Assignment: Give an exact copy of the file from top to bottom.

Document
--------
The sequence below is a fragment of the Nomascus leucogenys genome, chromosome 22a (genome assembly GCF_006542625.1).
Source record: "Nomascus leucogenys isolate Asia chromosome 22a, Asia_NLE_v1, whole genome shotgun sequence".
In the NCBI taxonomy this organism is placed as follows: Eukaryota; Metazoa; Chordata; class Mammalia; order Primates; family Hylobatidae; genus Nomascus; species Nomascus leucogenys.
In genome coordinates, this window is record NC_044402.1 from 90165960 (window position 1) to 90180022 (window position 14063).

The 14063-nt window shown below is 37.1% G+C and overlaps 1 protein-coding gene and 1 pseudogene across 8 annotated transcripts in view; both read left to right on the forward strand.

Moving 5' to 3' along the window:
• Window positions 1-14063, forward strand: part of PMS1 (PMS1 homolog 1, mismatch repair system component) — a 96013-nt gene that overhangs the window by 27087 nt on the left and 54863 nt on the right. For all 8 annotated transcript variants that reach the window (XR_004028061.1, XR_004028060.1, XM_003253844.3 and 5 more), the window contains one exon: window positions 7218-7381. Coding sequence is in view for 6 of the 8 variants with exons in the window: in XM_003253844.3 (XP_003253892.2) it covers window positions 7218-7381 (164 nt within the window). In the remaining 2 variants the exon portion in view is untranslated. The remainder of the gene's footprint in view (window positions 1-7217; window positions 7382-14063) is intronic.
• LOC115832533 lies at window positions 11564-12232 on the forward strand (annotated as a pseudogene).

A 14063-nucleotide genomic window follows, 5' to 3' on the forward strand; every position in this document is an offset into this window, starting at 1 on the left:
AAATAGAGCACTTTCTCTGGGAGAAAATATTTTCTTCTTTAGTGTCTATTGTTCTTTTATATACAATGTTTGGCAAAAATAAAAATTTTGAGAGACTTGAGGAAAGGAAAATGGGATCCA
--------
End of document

The sequence below is a fragment of the Nomascus leucogenys genome, chromosome 22a (genome assembly GCF_006542625.1).
Source record: "Nomascus leucogenys isolate Asia chromosome 22a, Asia_NLE_v1, whole genome shotgun sequence".
In the NCBI taxonomy this organism is placed as follows: Eukaryota; Metazoa; Chordata; class Mammalia; order Primates; family Hylobatidae; genus Nomascus; species Nomascus leucogenys.
In genome coordinates, this window is record NC_044402.1 from 90165960 (window position 1) to 90180022 (window position 14063).

The 14063-nt window shown below is 37.1% G+C and overlaps 1 protein-coding gene and 1 pseudogene across 8 annotated transcripts in view; both read left to right on the forward strand.

Moving 5' to 3' along the window:
• Window positions 1-14063, forward strand: part of PMS1 (PMS1 homolog 1, mismatch repair system component) — a 96013-nt gene that overhangs the window by 27087 nt on the left and 54863 nt on the right. For all 8 annotated transcript variants that reach the window (XR_004028061.1, XR_004028060.1, XM_003253844.3 and 5 more), the window contains one exon: window positions 7218-7381. Coding sequence is in view for 6 of the 8 variants with exons in the window: in XM_003253844.3 (XP_003253892.2) it covers window positions 7218-7381 (164 nt within the window). In the remaining 2 variants the exon portion in view is untranslated. The remainder of the gene's footprint in view (window positions 1-7217; window positions 7382-14063) is intronic.
• LOC115832533 lies at window positions 11564-12232 on the forward strand (annotated as a pseudogene).

A 14063-nucleotide genomic window follows, 5' to 3' on the forward strand; every position in this document is an offset into this window, starting at 1 on the left:
AAATAGAGCACTTTCTCTGGGAGAAAATATTTTCTTCTTTAGTGTCTATTGTTCTTTTATATACAATGTTTGGCAAAAATAAAAATTTTGAGAGACTTGAGGAAAGGAAAATGGGATCCA